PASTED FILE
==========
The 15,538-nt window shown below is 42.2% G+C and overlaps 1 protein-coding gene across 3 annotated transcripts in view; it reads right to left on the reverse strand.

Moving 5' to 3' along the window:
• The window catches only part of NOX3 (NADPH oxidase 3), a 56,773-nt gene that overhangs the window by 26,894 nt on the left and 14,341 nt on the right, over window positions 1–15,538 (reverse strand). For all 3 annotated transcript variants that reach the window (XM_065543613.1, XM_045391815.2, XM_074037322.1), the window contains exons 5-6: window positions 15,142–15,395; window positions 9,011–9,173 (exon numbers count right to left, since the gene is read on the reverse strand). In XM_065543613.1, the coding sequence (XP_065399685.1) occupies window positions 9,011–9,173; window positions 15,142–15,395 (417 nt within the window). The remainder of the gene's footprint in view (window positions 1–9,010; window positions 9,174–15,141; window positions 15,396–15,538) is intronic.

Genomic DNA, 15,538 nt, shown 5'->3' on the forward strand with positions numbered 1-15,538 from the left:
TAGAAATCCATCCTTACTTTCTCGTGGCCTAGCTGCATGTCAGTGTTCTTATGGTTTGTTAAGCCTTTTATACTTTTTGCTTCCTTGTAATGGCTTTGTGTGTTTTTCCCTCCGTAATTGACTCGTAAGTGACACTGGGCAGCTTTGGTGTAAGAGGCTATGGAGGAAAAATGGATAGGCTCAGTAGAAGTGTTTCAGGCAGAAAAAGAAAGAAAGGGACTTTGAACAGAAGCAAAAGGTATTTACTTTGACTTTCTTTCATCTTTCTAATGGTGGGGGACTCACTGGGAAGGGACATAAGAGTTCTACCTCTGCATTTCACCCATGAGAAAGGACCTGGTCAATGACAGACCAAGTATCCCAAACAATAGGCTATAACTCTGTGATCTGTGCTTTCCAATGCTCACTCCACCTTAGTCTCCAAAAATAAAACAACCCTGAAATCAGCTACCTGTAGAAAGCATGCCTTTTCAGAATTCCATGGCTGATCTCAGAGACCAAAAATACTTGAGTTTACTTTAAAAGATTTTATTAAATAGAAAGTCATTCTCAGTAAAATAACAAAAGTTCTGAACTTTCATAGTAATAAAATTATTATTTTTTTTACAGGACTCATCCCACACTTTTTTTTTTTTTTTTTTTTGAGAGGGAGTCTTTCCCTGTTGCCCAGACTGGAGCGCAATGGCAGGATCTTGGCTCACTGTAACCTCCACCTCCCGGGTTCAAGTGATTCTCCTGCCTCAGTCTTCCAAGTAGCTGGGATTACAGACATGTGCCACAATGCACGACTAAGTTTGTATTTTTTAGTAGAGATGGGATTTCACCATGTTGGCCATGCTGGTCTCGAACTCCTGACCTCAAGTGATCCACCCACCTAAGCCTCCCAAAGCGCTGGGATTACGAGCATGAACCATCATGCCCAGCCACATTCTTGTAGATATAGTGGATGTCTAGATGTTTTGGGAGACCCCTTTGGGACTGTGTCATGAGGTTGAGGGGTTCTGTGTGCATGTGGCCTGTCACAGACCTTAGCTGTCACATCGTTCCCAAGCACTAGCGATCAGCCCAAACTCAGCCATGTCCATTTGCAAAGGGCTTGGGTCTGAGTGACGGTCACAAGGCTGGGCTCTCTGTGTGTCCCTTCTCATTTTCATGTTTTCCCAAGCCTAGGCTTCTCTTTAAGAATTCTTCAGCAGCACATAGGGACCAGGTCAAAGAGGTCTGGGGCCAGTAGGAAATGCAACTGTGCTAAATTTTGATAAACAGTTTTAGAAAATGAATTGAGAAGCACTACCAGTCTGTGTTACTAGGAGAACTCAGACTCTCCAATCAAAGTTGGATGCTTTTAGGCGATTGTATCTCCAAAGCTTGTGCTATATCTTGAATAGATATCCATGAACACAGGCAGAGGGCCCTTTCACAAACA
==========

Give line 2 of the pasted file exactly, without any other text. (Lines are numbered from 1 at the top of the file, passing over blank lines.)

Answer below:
Moving 5' to 3' along the window: